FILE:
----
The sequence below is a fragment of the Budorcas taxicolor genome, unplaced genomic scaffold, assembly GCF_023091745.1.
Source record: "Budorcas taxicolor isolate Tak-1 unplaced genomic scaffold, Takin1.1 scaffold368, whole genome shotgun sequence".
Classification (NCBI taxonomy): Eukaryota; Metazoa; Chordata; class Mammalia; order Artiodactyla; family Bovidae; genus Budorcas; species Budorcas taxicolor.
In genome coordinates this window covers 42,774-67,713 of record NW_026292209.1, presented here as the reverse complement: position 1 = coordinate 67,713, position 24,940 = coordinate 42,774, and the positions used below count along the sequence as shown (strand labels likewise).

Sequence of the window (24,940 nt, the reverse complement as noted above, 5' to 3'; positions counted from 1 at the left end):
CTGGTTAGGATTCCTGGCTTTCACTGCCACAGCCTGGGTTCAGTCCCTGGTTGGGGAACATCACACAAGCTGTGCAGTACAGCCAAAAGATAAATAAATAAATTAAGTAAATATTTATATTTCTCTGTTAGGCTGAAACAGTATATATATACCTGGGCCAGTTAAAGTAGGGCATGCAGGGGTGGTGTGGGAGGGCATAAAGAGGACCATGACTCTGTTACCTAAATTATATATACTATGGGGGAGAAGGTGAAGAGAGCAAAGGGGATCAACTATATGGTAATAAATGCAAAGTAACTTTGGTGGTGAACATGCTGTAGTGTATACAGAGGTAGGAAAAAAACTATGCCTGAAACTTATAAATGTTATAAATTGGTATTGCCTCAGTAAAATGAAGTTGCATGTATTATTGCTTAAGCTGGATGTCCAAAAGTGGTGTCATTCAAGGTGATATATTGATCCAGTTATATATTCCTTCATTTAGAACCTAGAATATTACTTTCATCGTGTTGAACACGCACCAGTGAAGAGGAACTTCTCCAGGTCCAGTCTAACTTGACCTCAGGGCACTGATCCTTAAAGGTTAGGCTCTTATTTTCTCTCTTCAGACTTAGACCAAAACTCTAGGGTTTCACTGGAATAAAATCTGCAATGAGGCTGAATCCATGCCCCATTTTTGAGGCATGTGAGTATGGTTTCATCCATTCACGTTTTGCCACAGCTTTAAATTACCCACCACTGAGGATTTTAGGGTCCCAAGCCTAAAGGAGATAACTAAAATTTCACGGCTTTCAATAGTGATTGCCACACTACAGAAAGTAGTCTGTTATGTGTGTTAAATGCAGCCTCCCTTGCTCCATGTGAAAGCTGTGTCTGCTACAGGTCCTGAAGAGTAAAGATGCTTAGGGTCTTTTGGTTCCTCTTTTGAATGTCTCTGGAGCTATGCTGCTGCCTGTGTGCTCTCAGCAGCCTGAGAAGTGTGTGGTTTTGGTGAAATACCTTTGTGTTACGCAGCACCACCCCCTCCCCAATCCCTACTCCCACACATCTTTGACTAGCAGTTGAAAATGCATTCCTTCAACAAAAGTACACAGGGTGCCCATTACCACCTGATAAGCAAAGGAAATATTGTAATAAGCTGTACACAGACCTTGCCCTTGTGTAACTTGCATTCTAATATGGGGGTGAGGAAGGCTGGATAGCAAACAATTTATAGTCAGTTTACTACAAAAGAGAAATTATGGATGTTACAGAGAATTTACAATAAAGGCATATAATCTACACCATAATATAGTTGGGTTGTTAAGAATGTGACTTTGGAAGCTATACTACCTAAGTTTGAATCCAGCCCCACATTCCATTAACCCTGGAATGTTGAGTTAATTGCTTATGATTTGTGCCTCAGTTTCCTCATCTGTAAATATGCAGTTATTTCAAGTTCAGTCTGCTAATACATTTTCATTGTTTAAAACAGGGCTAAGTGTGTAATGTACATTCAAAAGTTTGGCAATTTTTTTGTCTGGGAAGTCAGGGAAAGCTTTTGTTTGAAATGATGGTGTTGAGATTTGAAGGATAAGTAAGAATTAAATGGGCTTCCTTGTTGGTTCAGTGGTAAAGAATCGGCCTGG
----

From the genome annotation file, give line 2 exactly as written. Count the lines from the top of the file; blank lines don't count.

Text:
Source record: "Budorcas taxicolor isolate Tak-1 unplaced genomic scaffold, Takin1.1 scaffold368, whole genome shotgun sequence".